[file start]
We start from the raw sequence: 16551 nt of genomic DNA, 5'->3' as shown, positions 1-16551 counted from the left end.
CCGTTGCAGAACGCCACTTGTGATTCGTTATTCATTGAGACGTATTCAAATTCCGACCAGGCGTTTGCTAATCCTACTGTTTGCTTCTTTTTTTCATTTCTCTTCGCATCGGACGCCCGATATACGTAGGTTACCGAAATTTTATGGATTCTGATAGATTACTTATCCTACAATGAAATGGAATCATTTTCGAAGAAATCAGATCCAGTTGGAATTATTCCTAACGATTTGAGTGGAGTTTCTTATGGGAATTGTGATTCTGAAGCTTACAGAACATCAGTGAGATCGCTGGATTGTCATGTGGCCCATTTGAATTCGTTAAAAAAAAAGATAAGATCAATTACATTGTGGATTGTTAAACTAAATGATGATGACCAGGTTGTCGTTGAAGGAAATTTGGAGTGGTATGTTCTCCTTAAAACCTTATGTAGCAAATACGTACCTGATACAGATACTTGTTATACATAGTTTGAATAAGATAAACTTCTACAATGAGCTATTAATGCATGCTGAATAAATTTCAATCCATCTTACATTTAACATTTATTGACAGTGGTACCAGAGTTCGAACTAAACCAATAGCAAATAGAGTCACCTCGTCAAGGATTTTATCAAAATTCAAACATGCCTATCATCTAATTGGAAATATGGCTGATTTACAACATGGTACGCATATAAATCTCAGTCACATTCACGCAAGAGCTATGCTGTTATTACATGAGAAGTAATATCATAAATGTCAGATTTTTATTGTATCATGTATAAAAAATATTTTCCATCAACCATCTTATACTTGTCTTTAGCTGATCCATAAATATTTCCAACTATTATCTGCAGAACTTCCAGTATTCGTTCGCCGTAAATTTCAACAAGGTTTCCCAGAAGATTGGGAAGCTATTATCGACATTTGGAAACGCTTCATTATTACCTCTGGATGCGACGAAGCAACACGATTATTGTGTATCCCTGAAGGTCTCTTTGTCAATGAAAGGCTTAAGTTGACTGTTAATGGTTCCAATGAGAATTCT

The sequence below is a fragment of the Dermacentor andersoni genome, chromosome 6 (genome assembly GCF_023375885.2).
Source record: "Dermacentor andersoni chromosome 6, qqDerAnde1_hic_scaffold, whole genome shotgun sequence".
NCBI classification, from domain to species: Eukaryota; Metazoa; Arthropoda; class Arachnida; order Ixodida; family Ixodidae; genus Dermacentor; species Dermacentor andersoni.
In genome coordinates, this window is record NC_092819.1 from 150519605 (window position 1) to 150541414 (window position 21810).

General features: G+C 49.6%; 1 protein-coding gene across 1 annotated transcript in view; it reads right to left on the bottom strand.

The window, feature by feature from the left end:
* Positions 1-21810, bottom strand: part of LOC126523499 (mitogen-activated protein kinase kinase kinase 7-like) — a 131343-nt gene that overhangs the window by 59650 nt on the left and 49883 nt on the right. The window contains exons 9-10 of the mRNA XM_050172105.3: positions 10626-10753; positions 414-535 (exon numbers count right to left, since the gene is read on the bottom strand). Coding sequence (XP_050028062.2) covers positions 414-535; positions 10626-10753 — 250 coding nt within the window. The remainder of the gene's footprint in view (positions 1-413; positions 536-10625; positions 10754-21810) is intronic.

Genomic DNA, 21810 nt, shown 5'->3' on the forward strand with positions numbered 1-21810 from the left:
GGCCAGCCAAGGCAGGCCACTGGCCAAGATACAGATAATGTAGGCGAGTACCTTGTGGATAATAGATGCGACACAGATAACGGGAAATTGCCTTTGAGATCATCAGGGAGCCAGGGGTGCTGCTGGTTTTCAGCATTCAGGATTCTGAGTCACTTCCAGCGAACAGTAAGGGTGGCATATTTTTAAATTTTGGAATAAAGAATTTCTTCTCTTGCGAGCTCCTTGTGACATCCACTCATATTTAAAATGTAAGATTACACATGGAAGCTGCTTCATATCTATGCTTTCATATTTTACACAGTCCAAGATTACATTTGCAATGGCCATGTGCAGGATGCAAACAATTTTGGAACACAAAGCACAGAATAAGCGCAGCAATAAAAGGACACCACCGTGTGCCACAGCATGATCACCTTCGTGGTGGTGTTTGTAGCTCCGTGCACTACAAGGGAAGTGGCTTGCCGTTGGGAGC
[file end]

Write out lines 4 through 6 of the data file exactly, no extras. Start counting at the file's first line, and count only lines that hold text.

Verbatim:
Source record: "Dermacentor andersoni chromosome 6, qqDerAnde1_hic_scaffold, whole genome shotgun sequence".
NCBI classification, from domain to species: Eukaryota; Metazoa; Arthropoda; class Arachnida; order Ixodida; family Ixodidae; genus Dermacentor; species Dermacentor andersoni.
In genome coordinates, this window is record NC_092819.1 from 150519605 (window position 1) to 150541414 (window position 21810).